"I did so much thinking about what kind of person I wanted to be. Did I want to be the person that is rude to others or a Mr. Schlitt? I want to be like him."
It was one of those moments no teacher wants to hear, ever: “Mr. Schlitt, I am going to drop this class.” And for Jeremy Schlitt, a veteran with 17 years in the classroom, it came out of the blue. From a student who, until that moment, he would never have expected it.
For Jacob Johnson, the moment was a bit of a surprise, too. It was his senior year at Arrowhead Union High School in Hartland, Wisconsin. And of all Jacob’s classes, third- and fourth-period Cabinetmaking was the highlight of his day; a welcome break after a morning of heavy stuff: first-period math, then English.
Jacob is the kind of person who’s much happier working with his hands than sitting through lectures. “That’s what I love to do.” And so he looked forward each day to the big woods lab, with its planers, band saws and lathes; the big round air ducts hanging from the ceiling; the lumberyard smells of sawdust and cut wood.
He’d sit down with anticipation at one of the big tables, waiting for Mr. Schlitt to tell the students what they’d be working on that day.
For a student who describes himself as “mostly a knucklehead,” this was a class where he excelled. And here was a teacher who spoke his language, who delighted in his enthusiasm. “I’d ask him advanced questions,” Jacob recalls. “And he was just super excited that I was so interested. He’d talk to me any time I needed help.” Eventually, Jacob says proudly, “if other students had questions in the class, because he had helped me I was able to help them.”
So, what happened? What led Jacob that day to stand up in front of the class and announce that he was calling it quits?
Looking back, both teacher and student say it was a learning experience for both of them. And for Jacob, the way his teacher responded was a “defining moment from my senior year of high school.” A moment that led him to a deep conversation with himself — about school, “and about what kind of person I wanted to be.”
"He kept my head on straight."
Arrowhead is by any measure one of the best high schools in Wisconsin. More than 96 percent of its students graduate; 87 percent of those graduates go on to four-year colleges. It regularly shows up on prestigious rankings — U.S. News & World Report; The Washington Post — of best high schools in the country.
Hartland is just over 25 miles from Milwaukee, yet Arrowhead’s principal, Gregg Wieczorek, says it is not exactly a suburban school — “not when you can look across the road and see cows.” Once, the split between rural and suburban students was about 50/50, “but now the farms have become bigger, and the rural and suburban mix is now leaning suburban.”
Wieczorek has been here for 27 years, and he’s proud of the recognition the students and teachers have gained under his leadership. “We have a really outstanding school all the way around,” he says. In addition to the academics, Arrowhead is an athletics powerhouse, and has strong music, theater, and arts programs.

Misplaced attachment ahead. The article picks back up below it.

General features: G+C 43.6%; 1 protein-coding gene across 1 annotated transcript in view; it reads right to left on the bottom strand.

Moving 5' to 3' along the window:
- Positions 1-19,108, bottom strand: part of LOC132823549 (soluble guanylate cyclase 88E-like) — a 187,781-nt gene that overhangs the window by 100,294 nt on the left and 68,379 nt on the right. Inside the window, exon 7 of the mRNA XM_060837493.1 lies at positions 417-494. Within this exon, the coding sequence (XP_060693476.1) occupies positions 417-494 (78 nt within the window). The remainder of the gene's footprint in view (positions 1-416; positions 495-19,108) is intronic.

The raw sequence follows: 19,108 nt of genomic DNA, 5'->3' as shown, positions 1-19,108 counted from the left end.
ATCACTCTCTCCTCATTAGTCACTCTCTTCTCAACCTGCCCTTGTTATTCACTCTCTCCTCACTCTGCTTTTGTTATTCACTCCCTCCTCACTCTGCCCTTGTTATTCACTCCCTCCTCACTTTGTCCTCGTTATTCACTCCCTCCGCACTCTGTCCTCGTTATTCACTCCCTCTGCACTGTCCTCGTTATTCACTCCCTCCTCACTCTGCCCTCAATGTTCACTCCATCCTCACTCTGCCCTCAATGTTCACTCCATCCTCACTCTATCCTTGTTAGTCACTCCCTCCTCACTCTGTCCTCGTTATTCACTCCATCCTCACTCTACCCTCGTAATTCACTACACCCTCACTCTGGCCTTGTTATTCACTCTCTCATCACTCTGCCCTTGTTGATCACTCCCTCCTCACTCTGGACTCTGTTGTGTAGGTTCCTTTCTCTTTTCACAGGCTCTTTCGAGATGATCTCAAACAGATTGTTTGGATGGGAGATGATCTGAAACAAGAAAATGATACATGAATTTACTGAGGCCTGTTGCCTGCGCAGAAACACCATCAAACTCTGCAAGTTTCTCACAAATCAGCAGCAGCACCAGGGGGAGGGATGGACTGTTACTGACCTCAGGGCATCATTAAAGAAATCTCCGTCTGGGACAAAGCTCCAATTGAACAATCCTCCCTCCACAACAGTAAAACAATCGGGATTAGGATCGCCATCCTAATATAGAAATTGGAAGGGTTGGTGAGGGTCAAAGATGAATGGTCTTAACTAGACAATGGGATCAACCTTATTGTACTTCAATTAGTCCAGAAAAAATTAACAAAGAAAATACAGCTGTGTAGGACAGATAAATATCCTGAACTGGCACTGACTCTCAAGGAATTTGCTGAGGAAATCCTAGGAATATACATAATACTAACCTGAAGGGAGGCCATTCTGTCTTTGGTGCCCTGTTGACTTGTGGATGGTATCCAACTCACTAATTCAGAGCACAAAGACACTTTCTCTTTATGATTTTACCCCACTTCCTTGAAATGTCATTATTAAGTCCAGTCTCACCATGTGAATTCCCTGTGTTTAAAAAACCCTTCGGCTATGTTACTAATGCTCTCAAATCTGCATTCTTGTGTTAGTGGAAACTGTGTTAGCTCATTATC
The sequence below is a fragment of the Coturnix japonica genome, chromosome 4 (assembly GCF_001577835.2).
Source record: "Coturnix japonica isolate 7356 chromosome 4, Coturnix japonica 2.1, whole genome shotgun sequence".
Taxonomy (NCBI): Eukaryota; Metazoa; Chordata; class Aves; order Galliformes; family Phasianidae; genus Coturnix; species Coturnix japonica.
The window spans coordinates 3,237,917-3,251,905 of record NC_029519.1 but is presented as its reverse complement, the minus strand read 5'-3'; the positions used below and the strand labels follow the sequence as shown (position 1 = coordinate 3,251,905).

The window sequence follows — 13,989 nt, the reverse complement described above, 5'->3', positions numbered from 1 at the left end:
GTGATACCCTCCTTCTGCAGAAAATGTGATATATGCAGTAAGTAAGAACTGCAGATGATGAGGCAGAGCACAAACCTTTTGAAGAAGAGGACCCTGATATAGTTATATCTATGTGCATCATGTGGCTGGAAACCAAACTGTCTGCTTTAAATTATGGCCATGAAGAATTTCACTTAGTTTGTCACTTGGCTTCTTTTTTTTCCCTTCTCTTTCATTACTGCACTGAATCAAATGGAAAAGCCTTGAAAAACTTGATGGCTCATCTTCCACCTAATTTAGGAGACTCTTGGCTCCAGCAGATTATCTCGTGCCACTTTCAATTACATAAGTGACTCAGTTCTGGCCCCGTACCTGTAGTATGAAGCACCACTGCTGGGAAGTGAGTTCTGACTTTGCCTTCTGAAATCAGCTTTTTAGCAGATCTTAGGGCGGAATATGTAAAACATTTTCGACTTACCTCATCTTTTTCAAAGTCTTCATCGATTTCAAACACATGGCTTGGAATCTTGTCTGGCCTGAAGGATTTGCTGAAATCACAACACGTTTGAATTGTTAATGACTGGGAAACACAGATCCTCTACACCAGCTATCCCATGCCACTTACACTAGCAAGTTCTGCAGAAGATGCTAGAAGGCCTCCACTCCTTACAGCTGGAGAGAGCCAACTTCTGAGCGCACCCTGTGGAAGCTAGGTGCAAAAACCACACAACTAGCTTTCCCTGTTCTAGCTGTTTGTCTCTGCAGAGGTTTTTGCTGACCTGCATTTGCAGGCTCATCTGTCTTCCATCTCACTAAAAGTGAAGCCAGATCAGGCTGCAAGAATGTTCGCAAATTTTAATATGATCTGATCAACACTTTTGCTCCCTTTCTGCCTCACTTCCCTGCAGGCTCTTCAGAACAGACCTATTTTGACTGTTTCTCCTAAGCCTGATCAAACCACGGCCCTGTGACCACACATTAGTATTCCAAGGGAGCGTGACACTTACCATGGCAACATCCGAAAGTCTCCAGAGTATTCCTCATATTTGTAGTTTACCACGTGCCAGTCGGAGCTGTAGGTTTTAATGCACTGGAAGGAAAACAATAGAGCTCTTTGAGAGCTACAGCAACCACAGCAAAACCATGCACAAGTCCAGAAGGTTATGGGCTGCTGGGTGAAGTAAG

Significantly, for students like Jacob Johnson, there’s also a full complement of technical education. “Autos, woods, metals engineering — a lot of the schools around us have eliminated or reduced those areas, and we keep on building them,” Wieczorek says.
Modern workshops with the latest equipment and up-to-date curricula enable the school to serve a range of students, from the college-bound on their way to engineering degrees to those heading right into manufacturing and other high-paying jobs. “Obviously, we have kids going to [the University of Wisconsin at] Madison on scholarship. And we applaud that. But we also have students who that’s not where their interest lies,” he adds.
“And Jacob is one of them.”
At a school like Arrowhead, proud of its academics and its awards and accomplishments, it’s deeply important to the principal that those students aren’t somehow overlooked. And connecting with them, he knows, requires great teaching.
There are shop teachers who sit at their desk while the kids are working on their projects, says Wieczorek. Now and then, one of the students has a question and the teacher walks over to look.
“That’s not what Jeremy does at all.”
Wieczorek, who’s been observing teachers for more than 30 years, says Schlitt is one of those teachers who make connections. “My grandma had this ability to make every one of her grandkids feel that he was her favorite,” the principal explains. “Jeremy has that ability to do that with his students.”
When he visits Mr. Schlitt’s class, “every time I go in there he is on some piece of equipment with the kids, or giving them advice and suggestions. He’s not the type of teacher who says everyone’s going to make the same magazine rack.”
“My grandma had this ability to make every one of her grandkids feel that he was her favorite. Jeremy has that ability to do that with his students.”
-Arrowhead High School principal Greg Wieczorek
Schlitt, 38, grew up in Hartford, Wisconsin, about 15 miles north of Arrowhead High School, in a family with teaching in its blood: “My mom was my fourth-grade teacher. I called her Mrs. Schlitt. I had my dad as Econ teacher in high school. Many aunts and uncles. And my wife, Angie Schlitt, she’s an art teacher.”
Schlitt has taught his whole career at Arrowhead, and he’s the varsity tennis coach, too. Though Jacob Johnson says he doesn’t really look like one. “He looks more like a football coach the players do not want to push.”
On the tennis court or in the woods lab, Schlitt says his philosophy with students is: “You put in the time. You try your best. I’ll coach you along, and you’ll learn it.”